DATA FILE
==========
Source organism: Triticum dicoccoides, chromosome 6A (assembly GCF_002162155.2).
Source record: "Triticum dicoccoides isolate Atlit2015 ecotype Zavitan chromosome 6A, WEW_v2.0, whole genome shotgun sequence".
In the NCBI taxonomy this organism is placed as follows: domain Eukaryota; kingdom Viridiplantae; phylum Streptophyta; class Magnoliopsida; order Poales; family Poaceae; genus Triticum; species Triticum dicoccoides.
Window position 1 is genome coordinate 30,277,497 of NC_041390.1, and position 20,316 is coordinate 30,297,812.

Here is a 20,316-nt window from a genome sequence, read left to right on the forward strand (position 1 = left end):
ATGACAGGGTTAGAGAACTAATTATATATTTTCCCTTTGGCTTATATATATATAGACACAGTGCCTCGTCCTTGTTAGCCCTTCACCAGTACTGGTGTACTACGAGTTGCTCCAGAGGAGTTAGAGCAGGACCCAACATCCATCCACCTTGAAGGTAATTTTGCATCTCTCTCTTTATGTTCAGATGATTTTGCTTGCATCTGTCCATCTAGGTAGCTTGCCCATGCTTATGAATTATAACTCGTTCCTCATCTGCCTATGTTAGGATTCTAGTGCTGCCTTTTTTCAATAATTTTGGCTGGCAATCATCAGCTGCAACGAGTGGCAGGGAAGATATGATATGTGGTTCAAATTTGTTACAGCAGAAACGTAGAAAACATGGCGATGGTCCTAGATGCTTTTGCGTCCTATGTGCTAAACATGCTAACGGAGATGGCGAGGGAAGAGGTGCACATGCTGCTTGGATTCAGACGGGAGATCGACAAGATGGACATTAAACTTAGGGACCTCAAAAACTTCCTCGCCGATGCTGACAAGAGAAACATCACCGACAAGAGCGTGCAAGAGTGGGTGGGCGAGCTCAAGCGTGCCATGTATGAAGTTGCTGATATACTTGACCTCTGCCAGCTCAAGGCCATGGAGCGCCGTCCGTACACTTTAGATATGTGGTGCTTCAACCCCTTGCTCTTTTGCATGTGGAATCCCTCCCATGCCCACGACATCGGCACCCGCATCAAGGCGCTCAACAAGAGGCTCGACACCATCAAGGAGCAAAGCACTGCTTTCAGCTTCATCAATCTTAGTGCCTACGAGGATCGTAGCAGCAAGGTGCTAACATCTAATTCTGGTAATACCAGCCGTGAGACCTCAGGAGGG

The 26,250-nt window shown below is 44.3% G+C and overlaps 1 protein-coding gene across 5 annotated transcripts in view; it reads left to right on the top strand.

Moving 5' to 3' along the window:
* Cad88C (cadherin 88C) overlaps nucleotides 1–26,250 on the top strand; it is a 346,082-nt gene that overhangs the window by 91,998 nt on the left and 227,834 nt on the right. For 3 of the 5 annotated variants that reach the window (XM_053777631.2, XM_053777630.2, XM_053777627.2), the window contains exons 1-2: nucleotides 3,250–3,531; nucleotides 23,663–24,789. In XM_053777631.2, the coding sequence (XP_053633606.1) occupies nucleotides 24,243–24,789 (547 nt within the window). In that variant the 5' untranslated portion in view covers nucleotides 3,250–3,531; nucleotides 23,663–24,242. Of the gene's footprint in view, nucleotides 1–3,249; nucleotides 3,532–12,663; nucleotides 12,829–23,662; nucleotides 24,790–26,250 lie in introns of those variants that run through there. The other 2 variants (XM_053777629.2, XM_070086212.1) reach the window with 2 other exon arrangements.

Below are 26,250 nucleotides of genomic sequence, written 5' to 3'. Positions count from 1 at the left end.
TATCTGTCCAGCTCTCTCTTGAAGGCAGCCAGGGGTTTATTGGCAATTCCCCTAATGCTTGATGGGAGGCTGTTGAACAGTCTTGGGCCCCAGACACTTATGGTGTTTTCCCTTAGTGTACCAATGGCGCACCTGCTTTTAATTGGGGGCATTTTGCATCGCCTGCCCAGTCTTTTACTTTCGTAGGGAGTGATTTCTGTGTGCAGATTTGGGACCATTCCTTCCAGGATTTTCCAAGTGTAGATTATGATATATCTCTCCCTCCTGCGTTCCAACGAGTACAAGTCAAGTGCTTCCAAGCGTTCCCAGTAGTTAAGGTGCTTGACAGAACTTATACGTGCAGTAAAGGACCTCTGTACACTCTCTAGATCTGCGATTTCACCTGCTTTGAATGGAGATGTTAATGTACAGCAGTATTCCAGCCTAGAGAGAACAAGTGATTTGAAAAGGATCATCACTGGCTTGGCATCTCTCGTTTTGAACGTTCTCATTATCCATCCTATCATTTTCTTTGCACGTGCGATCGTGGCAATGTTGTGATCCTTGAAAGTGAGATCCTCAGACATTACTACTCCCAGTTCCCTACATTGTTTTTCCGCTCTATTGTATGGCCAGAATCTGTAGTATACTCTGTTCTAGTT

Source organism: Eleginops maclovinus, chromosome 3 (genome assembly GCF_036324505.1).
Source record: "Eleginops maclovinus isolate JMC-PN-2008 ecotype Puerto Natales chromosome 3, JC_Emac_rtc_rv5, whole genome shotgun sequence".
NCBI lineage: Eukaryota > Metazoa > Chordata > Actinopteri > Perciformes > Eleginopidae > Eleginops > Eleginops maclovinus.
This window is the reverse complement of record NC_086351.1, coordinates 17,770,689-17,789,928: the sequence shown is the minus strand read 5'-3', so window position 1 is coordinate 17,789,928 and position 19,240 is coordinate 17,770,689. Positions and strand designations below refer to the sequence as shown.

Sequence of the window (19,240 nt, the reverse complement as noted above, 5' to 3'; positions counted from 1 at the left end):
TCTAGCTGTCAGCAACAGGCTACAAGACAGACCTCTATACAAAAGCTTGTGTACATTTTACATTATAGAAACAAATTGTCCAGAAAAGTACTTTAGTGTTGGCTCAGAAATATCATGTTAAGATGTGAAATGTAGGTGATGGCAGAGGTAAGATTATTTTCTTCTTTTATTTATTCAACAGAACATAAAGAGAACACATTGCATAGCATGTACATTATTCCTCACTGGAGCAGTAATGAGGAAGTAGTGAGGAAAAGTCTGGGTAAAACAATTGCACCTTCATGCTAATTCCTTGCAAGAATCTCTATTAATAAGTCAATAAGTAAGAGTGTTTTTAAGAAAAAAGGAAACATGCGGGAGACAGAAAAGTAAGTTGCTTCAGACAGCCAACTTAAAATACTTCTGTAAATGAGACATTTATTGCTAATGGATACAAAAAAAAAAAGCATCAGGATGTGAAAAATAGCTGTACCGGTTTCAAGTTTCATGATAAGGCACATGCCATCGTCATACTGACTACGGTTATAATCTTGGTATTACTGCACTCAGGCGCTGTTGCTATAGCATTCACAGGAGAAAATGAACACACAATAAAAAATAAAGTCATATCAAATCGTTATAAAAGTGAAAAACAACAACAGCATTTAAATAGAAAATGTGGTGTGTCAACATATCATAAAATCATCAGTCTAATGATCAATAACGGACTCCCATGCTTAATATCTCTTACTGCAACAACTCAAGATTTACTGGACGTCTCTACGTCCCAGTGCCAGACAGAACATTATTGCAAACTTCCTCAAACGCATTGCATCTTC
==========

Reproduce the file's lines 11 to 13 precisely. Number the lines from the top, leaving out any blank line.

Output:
TATCTGTCCAGCTCTCTCTTGAAGGCAGCCAGGGGTTTATTGGCAATTCCCCTAATGCTTGATGGGAGGCTGTTGAACAGTCTTGGGCCCCAGACACTTATGGTGTTTTCCCTTAGTGTACCAATGGCGCACCTGCTTTTAATTGGGGGCATTTTGCATCGCCTGCCCAGTCTTTTACTTTCGTAGGGAGTGATTTCTGTGTGCAGATTTGGGACCATTCCTTCCAGGATTTTCCAAGTGTAGATTATGATATATCTCTCCCTCCTGCGTTCCAACGAGTACAAGTCAAGTGCTTCCAAGCGTTCCCAGTAGTTAAGGTGCTTGACAGAACTTATACGTGCAGTAAAGGACCTCTGTACACTCTCTAGATCTGCGATTTCACCTGCTTTGAATGGAGATGTTAATGTACAGCAGTATTCCAGCCTAGAGAGAACAAGTGATTTGAAAAGGATCATCACTGGCTTGGCATCTCTCGTTTTGAACGTTCTCATTATCCATCCTATCATTTTCTTTGCACGTGCGATCGTGGCAATGTTGTGATCCTTGAAAGTGAGATCCTCAGACATTACTACTCCCAGTTCCCTACATTGTTTTTCCGCTCTATTGTATGGCCAGAATCTGTAGTATACTCTGTTCTAGTT

Source organism: Eleginops maclovinus, chromosome 3 (genome assembly GCF_036324505.1).
Source record: "Eleginops maclovinus isolate JMC-PN-2008 ecotype Puerto Natales chromosome 3, JC_Emac_rtc_rv5, whole genome shotgun sequence".